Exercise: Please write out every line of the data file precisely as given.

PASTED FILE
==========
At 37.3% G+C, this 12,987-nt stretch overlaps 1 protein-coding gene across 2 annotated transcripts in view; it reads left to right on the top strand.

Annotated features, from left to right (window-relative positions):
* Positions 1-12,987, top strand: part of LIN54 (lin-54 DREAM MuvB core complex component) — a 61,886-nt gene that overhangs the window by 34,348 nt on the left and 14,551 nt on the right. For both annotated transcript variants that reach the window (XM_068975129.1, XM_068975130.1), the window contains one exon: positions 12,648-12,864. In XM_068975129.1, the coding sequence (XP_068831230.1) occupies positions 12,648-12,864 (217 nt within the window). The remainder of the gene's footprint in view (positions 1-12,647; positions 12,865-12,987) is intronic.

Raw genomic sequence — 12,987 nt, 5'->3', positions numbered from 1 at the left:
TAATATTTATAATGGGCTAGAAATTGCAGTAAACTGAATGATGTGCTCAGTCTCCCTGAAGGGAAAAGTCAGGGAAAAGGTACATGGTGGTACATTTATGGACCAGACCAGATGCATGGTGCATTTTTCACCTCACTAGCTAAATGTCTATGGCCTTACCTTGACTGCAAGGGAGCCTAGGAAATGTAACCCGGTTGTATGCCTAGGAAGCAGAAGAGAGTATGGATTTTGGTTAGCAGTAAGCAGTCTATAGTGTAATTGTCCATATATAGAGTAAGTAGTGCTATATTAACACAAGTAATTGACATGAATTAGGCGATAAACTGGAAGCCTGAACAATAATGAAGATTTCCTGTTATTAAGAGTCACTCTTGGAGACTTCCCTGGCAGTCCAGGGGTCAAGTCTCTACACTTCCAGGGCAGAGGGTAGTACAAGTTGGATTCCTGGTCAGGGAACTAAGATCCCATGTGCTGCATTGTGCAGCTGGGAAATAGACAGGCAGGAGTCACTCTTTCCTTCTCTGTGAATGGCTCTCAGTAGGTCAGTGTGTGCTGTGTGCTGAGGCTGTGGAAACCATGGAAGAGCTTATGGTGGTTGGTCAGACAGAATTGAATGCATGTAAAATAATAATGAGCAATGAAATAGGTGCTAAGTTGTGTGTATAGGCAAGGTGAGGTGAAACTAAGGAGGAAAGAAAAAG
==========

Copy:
At 37.3% G+C, this 12,987-nt stretch overlaps 1 protein-coding gene across 2 annotated transcripts in view; it reads left to right on the top strand.

Annotated features, from left to right (window-relative positions):
* Positions 1-12,987, top strand: part of LIN54 (lin-54 DREAM MuvB core complex component) — a 61,886-nt gene that overhangs the window by 34,348 nt on the left and 14,551 nt on the right. For both annotated transcript variants that reach the window (XM_068975129.1, XM_068975130.1), the window contains one exon: positions 12,648-12,864. In XM_068975129.1, the coding sequence (XP_068831230.1) occupies positions 12,648-12,864 (217 nt within the window). The remainder of the gene's footprint in view (positions 1-12,647; positions 12,865-12,987) is intronic.

Raw genomic sequence — 12,987 nt, 5'->3', positions numbered from 1 at the left:
TAATATTTATAATGGGCTAGAAATTGCAGTAAACTGAATGATGTGCTCAGTCTCCCTGAAGGGAAAAGTCAGGGAAAAGGTACATGGTGGTACATTTATGGACCAGACCAGATGCATGGTGCATTTTTCACCTCACTAGCTAAATGTCTATGGCCTTACCTTGACTGCAAGGGAGCCTAGGAAATGTAACCCGGTTGTATGCCTAGGAAGCAGAAGAGAGTATGGATTTTGGTTAGCAGTAAGCAGTCTATAGTGTAATTGTCCATATATAGAGTAAGTAGTGCTATATTAACACAAGTAATTGACATGAATTAGGCGATAAACTGGAAGCCTGAACAATAATGAAGATTTCCTGTTATTAAGAGTCACTCTTGGAGACTTCCCTGGCAGTCCAGGGGTCAAGTCTCTACACTTCCAGGGCAGAGGGTAGTACAAGTTGGATTCCTGGTCAGGGAACTAAGATCCCATGTGCTGCATTGTGCAGCTGGGAAATAGACAGGCAGGAGTCACTCTTTCCTTCTCTGTGAATGGCTCTCAGTAGGTCAGTGTGTGCTGTGTGCTGAGGCTGTGGAAACCATGGAAGAGCTTATGGTGGTTGGTCAGACAGAATTGAATGCATGTAAAATAATAATGAGCAATGAAATAGGTGCTAAGTTGTGTGTATAGGCAAGGTGAGGTGAAACTAAGGAGGAAAGAAAAAG